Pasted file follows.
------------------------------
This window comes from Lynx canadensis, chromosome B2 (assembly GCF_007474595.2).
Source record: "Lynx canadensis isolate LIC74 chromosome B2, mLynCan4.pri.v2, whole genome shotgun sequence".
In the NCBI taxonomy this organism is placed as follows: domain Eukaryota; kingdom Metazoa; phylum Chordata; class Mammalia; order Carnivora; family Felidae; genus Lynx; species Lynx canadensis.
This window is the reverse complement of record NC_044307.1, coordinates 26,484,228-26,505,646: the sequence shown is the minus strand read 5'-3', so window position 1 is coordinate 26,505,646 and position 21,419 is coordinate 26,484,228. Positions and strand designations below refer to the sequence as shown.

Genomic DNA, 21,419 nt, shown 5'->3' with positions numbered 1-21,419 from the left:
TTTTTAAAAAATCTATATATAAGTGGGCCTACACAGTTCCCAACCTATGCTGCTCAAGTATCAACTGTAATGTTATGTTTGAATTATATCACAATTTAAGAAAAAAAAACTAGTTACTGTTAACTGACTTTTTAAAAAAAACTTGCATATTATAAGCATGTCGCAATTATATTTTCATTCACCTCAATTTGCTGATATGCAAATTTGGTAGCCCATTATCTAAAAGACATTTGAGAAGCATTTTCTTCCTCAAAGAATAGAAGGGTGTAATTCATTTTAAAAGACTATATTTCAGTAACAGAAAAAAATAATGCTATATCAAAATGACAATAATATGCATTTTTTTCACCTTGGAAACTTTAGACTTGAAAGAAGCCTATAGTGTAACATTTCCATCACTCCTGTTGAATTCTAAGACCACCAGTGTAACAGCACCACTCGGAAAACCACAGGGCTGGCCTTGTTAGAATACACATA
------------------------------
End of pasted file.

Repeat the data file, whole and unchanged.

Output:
This window comes from Lynx canadensis, chromosome B2 (assembly GCF_007474595.2).
Source record: "Lynx canadensis isolate LIC74 chromosome B2, mLynCan4.pri.v2, whole genome shotgun sequence".
In the NCBI taxonomy this organism is placed as follows: domain Eukaryota; kingdom Metazoa; phylum Chordata; class Mammalia; order Carnivora; family Felidae; genus Lynx; species Lynx canadensis.
This window is the reverse complement of record NC_044307.1, coordinates 26,484,228-26,505,646: the sequence shown is the minus strand read 5'-3', so window position 1 is coordinate 26,505,646 and position 21,419 is coordinate 26,484,228. Positions and strand designations below refer to the sequence as shown.

Genomic DNA, 21,419 nt, shown 5'->3' with positions numbered 1-21,419 from the left:
TTTTTAAAAAATCTATATATAAGTGGGCCTACACAGTTCCCAACCTATGCTGCTCAAGTATCAACTGTAATGTTATGTTTGAATTATATCACAATTTAAGAAAAAAAAACTAGTTACTGTTAACTGACTTTTTAAAAAAAACTTGCATATTATAAGCATGTCGCAATTATATTTTCATTCACCTCAATTTGCTGATATGCAAATTTGGTAGCCCATTATCTAAAAGACATTTGAGAAGCATTTTCTTCCTCAAAGAATAGAAGGGTGTAATTCATTTTAAAAGACTATATTTCAGTAACAGAAAAAAATAATGCTATATCAAAATGACAATAATATGCATTTTTTTCACCTTGGAAACTTTAGACTTGAAAGAAGCCTATAGTGTAACATTTCCATCACTCCTGTTGAATTCTAAGACCACCAGTGTAACAGCACCACTCGGAAAACCACAGGGCTGGCCTTGTTAGAATACACATA